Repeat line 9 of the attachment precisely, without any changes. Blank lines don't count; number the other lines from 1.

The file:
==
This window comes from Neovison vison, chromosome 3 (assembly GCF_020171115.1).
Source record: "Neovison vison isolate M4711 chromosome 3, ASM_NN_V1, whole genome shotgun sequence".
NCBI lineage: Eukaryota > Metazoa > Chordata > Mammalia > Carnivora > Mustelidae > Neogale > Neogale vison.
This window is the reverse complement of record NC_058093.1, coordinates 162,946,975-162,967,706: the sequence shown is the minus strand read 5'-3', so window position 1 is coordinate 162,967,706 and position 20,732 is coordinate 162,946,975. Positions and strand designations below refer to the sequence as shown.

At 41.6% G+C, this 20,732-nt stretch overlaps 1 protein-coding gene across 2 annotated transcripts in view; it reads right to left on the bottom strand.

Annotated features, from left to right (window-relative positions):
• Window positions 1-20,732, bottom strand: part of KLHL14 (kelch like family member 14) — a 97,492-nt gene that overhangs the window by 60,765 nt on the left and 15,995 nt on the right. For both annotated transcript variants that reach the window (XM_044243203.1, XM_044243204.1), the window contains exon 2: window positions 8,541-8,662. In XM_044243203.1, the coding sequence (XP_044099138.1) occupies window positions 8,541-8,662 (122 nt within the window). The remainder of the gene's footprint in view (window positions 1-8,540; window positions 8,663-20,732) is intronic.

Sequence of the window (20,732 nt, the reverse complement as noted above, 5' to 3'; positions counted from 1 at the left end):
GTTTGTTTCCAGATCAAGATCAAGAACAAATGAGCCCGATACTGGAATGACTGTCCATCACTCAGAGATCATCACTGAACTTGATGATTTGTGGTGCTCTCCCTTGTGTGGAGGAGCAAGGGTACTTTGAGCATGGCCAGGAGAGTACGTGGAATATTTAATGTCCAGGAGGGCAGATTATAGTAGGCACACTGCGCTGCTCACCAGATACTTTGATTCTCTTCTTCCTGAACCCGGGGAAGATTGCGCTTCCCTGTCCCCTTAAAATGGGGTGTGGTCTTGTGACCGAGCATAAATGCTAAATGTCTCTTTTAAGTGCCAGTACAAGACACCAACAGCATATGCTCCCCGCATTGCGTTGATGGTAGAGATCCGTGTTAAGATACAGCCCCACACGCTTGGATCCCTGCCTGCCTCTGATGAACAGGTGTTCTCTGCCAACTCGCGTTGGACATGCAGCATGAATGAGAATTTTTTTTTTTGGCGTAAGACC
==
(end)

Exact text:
GTTTGTTTCCAGATCAAGATCAAGAACAAATGAGCCCGATACTGGAATGACTGTCCATCACTCAGAGATCATCACTGAACTTGATGATTTGTGGTGCTCTCCCTTGTGTGGAGGAGCAAGGGTACTTTGAGCATGGCCAGGAGAGTACGTGGAATATTTAATGTCCAGGAGGGCAGATTATAGTAGGCACACTGCGCTGCTCACCAGATACTTTGATTCTCTTCTTCCTGAACCCGGGGAAGATTGCGCTTCCCTGTCCCCTTAAAATGGGGTGTGGTCTTGTGACCGAGCATAAATGCTAAATGTCTCTTTTAAGTGCCAGTACAAGACACCAACAGCATATGCTCCCCGCATTGCGTTGATGGTAGAGATCCGTGTTAAGATACAGCCCCACACGCTTGGATCCCTGCCTGCCTCTGATGAACAGGTGTTCTCTGCCAACTCGCGTTGGACATGCAGCATGAATGAGAATTTTTTTTTTTGGCGTAAGACC